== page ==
The 44th Alaafin of Oyo, Oba Lamidi Olayiwola Adeyemi Alowolodu III, who lived an extraordinary life dedicated to battles, joined his ancestors on Friday, April 22, 2022. He was 83 and had ruled for nearly 52 years, the
longest of any Alaafin in modern history. He thrived against adversities that marked his way from childhood, survived storms, and championed the culture and tradition of the Yoruba.
Many people in Oyo trembled at the thought, mention, or sight of the monarch. In most parts of Oyo, no event started without “E see Kabiesi fun Alaafin (Hail the Alaafin, whom nobody dares question) and most social and occupational associations had his photograph on their souvenirs. Alaafin Adeyemi was. Oyo was Alaafin Adeyemi.
Holder of the national honour of Commander of the Federal Republic and Chancellor of the University of Maiduguri until his transition, the Alaafin was an extraordinary man, a god-like figure with several myths surrounding his persona.
Oyo kids born to Alaafin-awestruck parents were told he was a spiritual being, who would turn himself to pieces before he slept at night. Others, including adults, believed he had supernatural powers to listen when people spoke ill of him even in their bedrooms far away from the palace.
So, it was common to hear Oyo people say “Nje pe ori Alaafin ni aida o (I am not wishing Alaafin bad)” and his panegyrists would sing “ti a ba bu leyin yii o si gbo o, abe ti lu kaara… (if you dare speak ill of him in
his absence, he would hear, he has his ears connected everywhere…).”
So, the news of his transition was incredible. More so, a vast number of people in Oyo had never witnessed the transition of an Alaafin. Before last Friday, the last time such happened was 54 years ago, 1968, when Alaafin
Adeyemi’s predecessor, Alaafin Bello Gbadegesin Ladigbolu II, passed away.
But it did happen – Alaafin Adeyemi reluctantly went to Baara as a stanza in his panegyrics goes:
Kìnìún òkè Àkẹ̀sán (The lion of Akesan hill)
Abi orí ẹṣin báábá lọ́nà kọ̀mu (Like the wanton horse’s head along Komu)
Abi ìrìn ẹṣin tìkọ̀-tìkọ̀ lọ́nà bààrà (Like the horse walks sluggishly along Baara)
(Burial rituals for the Alaafins are performed at Baara but a place within the palace is actually their resting home.)
Olayiwola omo Ibironke, Omo Adeniran, oro Omo Atiba
Alaafin Adeyemi III was born in Oyo on October 15, 1938, in the twilight of the reign of Alaafin Siyanbola Ladigbolu I (1911-1944), who lit the first torch of modernity in Oyo.
His mother was Olori Ibironke and his father, Alaafin Adeniran Alabi Adeyemi II (1945-1955), the son of Aremo Adelakun and grandson of Alaafin Adeyemi Alowolodu I (1876-1905), the last ruler of Independent Oyo, who ruled during the Kiriji War and signed the July 1888 Treaty with the Queen of Great Britain and Ireland as “King and Head of Yorubaland”.
Alaafin Adeyemi I’s father and Alaafin Adeyemi III’s great-great-grandfather was Alaafin Abiodun Atiba, who founded the present Oyo in 1837 following the collapse of the old Oyo Empire.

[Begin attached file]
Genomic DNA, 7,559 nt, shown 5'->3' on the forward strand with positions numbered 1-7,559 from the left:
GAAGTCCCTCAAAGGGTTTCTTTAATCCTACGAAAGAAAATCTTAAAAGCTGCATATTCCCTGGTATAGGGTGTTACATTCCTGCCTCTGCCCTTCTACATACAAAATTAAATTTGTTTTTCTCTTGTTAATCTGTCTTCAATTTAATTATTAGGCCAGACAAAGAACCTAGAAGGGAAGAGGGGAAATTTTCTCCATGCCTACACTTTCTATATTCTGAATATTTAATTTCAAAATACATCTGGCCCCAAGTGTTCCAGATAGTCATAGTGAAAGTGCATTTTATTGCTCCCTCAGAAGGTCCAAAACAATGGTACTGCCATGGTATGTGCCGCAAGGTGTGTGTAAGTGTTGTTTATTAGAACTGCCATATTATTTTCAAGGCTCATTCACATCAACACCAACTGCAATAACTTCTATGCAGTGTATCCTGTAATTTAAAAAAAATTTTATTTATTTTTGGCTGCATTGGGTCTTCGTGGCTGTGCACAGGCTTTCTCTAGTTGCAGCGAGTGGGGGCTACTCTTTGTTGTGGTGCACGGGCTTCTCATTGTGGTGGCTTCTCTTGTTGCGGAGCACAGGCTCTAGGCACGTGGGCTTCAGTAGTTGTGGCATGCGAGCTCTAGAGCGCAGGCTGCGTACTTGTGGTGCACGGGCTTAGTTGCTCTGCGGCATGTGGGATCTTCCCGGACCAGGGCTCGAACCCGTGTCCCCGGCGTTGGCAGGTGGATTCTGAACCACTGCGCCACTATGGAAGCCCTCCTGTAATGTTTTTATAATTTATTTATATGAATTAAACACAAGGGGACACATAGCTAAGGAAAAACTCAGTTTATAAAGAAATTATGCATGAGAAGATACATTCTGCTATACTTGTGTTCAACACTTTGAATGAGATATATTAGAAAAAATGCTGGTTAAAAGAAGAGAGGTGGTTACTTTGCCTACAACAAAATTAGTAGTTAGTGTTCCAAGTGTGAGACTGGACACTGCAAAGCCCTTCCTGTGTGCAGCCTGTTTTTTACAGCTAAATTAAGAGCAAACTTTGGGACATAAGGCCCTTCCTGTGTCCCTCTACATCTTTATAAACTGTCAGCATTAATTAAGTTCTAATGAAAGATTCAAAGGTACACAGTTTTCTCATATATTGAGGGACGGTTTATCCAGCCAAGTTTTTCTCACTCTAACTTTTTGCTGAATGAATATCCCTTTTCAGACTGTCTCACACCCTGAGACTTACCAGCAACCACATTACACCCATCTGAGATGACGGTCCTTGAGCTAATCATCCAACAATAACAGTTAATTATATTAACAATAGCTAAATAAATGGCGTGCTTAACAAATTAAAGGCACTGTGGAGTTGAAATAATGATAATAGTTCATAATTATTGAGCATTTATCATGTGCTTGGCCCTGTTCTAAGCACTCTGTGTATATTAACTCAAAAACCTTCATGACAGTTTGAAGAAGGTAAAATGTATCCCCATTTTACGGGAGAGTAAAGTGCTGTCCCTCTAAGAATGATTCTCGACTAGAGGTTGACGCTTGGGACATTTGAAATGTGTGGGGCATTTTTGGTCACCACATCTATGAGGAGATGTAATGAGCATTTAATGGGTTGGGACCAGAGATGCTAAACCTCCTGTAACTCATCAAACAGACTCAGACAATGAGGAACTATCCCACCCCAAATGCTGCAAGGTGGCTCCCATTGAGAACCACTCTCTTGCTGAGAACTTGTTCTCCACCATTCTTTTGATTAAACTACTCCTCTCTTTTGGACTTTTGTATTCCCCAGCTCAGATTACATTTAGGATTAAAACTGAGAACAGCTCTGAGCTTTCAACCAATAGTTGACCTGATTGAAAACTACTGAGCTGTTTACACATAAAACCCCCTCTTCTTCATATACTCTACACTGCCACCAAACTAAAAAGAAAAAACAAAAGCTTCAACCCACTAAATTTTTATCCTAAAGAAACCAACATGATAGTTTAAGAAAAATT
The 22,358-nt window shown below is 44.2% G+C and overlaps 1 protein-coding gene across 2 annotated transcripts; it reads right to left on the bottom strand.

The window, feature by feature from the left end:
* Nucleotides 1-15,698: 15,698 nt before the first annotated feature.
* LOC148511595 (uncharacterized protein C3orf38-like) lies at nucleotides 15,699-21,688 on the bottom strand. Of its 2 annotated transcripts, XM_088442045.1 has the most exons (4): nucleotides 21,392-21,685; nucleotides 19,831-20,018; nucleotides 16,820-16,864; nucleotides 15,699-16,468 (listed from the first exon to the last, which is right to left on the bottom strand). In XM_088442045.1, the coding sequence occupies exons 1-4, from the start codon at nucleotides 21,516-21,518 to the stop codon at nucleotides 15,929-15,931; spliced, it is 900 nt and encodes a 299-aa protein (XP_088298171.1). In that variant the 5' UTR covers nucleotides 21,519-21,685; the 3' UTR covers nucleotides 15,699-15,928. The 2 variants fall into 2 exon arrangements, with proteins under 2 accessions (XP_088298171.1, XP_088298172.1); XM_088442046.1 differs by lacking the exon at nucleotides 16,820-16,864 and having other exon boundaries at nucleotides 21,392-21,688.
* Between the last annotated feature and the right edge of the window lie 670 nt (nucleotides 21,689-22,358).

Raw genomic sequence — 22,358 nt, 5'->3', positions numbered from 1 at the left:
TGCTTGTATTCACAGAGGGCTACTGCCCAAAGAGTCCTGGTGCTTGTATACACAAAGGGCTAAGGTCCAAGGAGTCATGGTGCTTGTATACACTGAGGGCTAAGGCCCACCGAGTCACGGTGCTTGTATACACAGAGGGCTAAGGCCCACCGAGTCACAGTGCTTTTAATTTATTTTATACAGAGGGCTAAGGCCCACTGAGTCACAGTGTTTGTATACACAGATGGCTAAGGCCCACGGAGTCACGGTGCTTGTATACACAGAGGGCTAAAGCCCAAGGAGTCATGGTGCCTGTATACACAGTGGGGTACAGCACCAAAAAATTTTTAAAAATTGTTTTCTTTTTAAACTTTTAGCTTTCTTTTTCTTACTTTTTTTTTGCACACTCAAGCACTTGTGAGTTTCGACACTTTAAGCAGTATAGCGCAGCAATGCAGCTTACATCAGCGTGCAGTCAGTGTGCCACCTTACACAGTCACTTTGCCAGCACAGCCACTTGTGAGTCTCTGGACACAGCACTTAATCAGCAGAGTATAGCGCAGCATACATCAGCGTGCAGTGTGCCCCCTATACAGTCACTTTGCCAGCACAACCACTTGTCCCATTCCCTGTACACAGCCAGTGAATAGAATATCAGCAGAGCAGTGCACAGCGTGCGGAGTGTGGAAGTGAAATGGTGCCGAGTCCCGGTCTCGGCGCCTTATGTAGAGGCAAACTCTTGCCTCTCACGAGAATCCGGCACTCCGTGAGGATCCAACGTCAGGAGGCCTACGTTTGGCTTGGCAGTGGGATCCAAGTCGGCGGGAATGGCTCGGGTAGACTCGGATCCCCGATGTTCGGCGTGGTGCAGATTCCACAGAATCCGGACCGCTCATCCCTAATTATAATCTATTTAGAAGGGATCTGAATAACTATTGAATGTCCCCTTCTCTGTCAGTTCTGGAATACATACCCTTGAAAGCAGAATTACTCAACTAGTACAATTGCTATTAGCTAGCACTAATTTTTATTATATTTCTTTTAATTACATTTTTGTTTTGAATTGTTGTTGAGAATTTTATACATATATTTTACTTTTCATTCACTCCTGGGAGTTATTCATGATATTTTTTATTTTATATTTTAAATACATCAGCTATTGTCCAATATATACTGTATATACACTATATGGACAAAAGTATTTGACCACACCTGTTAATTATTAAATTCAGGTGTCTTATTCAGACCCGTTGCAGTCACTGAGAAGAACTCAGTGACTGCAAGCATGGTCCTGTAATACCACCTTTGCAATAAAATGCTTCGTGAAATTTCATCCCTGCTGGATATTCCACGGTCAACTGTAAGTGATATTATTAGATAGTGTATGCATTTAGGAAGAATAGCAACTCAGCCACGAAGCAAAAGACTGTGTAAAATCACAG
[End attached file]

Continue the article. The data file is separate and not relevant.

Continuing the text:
Atiba, according to Oyo royal historians, actively worked against the rebuilding of Oyo Ile because he had had divination that it was fated to collapse. He focused on creating a new kingdom in the present Oyo where there were then existing settlements, including Ago Oja. To consolidate, he offered the title of Ashipa to the Oja family (at present-day Isale Oyo) by whose side the Alaafin palace sits to date. That was the genesis of an enduring history of tensions and confrontations, which became the main battle Alaafin Adeyemi III fought for most of his reign.
But his life battles started in his early years. Although born into royalty, he barely experienced the sublimity attached to such birth as a child, and perhaps forever! He was in Iseyin for Quranic education and later sent to live with the Alake of Egbaland, Adedapo Ademola. It is said that his father was enriching him with the required ingredients of tough adulthood, which he perhaps had foreseen. The young Lamidi was in Abeokuta until 1948 when his godfather, Alake Ademola, abdicated the throne following a series of protests over taxes by Egba women, most notably led by Funmilayo Ransome-Kuti, the mother of Afrobeat legend, Fela. That event truncated his education in Abeokuta.
But instead of returning home, he was sent to live with Kofo Abayomi, a popular nationalist and medical practitioner, in Lagos where he attended St. Gregory’s College on Lagos Island. It was in Lagos that he became a boxer, which he said helped shape his character.
He did not attend a university. Though he said he was supposed to go study for a law degree in London, the demise of his father hurt his academic plan. Yet his erudition was profound. He was encyclopedic in his
knowledge of history, and he displayed that much in his various interventions, especially on chieftaincy and historical matters across Yorubaland.
“Orisa ti o ba buru Oyo o ni sin (Oyo does not worship a deity that is not brutal)”
In addition to his experience in Abeokuta, another development would offer a background to his ruthless methods against real or perceived threats, even if a mere poor aide.
His father, Alaafin Adeyemi II, more popularly called Alaafin Adeniran, was deposed in 1954-55 by the Obafemi Awolowo-led Action Group (AG) government of the Western Region in what was apparently politically motivated. Alaafin Adeniran was a sympathiser of an opposition party, NCNC, and had clashed with AG deputy leader Bode Thomas, who eventually died in a controversial circumstance.
Violent confrontations started in Oyo between NCNC and AG supporters and claimed five lives on September 5, 1954. That created an opening to deal with Alaafin Adeniran and an investigation led by R.E.Lloyds, a crown counsel in the ministry of justice in the Western Region, opened. While the inquiry was ongoing, Alaafin Adeniran had been forced to exile in Ilesha and was living in the private home of the then Owa Obokun of Ijeshaland, Haastrup Ajimoko.